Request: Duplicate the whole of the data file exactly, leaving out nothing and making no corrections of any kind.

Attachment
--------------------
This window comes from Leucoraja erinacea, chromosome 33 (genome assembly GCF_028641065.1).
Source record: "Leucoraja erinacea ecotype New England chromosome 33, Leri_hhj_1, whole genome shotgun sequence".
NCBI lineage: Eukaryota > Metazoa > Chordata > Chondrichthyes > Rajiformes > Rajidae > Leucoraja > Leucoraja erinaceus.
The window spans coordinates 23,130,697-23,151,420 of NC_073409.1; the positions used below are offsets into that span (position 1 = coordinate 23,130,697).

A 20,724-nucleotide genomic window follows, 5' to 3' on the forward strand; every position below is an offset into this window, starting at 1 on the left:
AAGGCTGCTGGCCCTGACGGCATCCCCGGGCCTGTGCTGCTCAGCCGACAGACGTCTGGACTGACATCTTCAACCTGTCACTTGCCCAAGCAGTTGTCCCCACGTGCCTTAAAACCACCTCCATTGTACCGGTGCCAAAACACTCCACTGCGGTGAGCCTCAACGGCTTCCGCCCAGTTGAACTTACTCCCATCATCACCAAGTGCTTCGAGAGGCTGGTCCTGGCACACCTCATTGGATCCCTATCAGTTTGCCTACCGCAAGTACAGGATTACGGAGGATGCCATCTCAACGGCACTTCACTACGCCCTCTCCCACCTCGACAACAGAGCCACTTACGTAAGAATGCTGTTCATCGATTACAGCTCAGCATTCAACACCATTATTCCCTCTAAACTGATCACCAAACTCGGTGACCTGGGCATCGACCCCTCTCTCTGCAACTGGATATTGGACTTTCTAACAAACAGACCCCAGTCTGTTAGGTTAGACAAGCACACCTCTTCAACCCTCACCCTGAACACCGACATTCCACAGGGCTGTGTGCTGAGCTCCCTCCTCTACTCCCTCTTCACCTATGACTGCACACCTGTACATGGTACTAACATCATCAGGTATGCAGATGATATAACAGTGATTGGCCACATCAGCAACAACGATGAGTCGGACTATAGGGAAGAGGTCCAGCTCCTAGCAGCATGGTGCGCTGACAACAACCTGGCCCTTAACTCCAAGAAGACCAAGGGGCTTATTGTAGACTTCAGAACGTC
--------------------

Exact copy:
This window comes from Leucoraja erinacea, chromosome 33 (genome assembly GCF_028641065.1).
Source record: "Leucoraja erinacea ecotype New England chromosome 33, Leri_hhj_1, whole genome shotgun sequence".
NCBI lineage: Eukaryota > Metazoa > Chordata > Chondrichthyes > Rajiformes > Rajidae > Leucoraja > Leucoraja erinaceus.
The window spans coordinates 23,130,697-23,151,420 of NC_073409.1; the positions used below are offsets into that span (position 1 = coordinate 23,130,697).

A 20,724-nucleotide genomic window follows, 5' to 3' on the forward strand; every position below is an offset into this window, starting at 1 on the left:
AAGGCTGCTGGCCCTGACGGCATCCCCGGGCCTGTGCTGCTCAGCCGACAGACGTCTGGACTGACATCTTCAACCTGTCACTTGCCCAAGCAGTTGTCCCCACGTGCCTTAAAACCACCTCCATTGTACCGGTGCCAAAACACTCCACTGCGGTGAGCCTCAACGGCTTCCGCCCAGTTGAACTTACTCCCATCATCACCAAGTGCTTCGAGAGGCTGGTCCTGGCACACCTCATTGGATCCCTATCAGTTTGCCTACCGCAAGTACAGGATTACGGAGGATGCCATCTCAACGGCACTTCACTACGCCCTCTCCCACCTCGACAACAGAGCCACTTACGTAAGAATGCTGTTCATCGATTACAGCTCAGCATTCAACACCATTATTCCCTCTAAACTGATCACCAAACTCGGTGACCTGGGCATCGACCCCTCTCTCTGCAACTGGATATTGGACTTTCTAACAAACAGACCCCAGTCTGTTAGGTTAGACAAGCACACCTCTTCAACCCTCACCCTGAACACCGACATTCCACAGGGCTGTGTGCTGAGCTCCCTCCTCTACTCCCTCTTCACCTATGACTGCACACCTGTACATGGTACTAACATCATCAGGTATGCAGATGATATAACAGTGATTGGCCACATCAGCAACAACGATGAGTCGGACTATAGGGAAGAGGTCCAGCTCCTAGCAGCATGGTGCGCTGACAACAACCTGGCCCTTAACTCCAAGAAGACCAAGGGGCTTATTGTAGACTTCAGAACGTC